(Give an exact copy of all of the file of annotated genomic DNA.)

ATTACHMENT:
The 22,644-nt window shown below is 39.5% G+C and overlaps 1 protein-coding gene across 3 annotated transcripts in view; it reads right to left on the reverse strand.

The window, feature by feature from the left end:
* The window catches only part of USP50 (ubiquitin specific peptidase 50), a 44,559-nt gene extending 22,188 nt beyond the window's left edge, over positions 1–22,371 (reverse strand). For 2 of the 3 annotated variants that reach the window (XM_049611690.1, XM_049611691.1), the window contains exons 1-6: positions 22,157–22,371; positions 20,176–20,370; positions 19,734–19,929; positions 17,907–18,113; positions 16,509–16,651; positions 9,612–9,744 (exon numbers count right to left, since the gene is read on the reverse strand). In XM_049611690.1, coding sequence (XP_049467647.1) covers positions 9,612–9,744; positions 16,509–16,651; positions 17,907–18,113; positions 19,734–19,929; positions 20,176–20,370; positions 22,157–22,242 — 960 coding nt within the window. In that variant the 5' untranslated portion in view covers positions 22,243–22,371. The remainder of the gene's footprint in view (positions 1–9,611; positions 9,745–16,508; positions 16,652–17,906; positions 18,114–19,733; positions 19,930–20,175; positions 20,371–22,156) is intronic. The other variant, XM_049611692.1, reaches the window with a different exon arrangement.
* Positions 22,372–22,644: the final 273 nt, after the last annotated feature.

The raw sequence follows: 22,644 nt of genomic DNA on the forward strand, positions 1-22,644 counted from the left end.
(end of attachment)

The 22,644-nt window shown below is 39.5% G+C and overlaps 1 protein-coding gene across 3 annotated transcripts in view; it reads right to left on the reverse strand.

The window, feature by feature from the left end:
* The window catches only part of USP50 (ubiquitin specific peptidase 50), a 44,559-nt gene extending 22,188 nt beyond the window's left edge, over positions 1–22,371 (reverse strand). For 2 of the 3 annotated variants that reach the window (XM_049611690.1, XM_049611691.1), the window contains exons 1-6: positions 22,157–22,371; positions 20,176–20,370; positions 19,734–19,929; positions 17,907–18,113; positions 16,509–16,651; positions 9,612–9,744 (exon numbers count right to left, since the gene is read on the reverse strand). In XM_049611690.1, coding sequence (XP_049467647.1) covers positions 9,612–9,744; positions 16,509–16,651; positions 17,907–18,113; positions 19,734–19,929; positions 20,176–20,370; positions 22,157–22,242 — 960 coding nt within the window. In that variant the 5' untranslated portion in view covers positions 22,243–22,371. The remainder of the gene's footprint in view (positions 1–9,611; positions 9,745–16,508; positions 16,652–17,906; positions 18,114–19,733; positions 19,930–20,175; positions 20,371–22,156) is intronic. The other variant, XM_049611692.1, reaches the window with a different exon arrangement.
* Positions 22,372–22,644: the final 273 nt, after the last annotated feature.

The raw sequence follows: 22,644 nt of genomic DNA on the forward strand, positions 1-22,644 counted from the left end.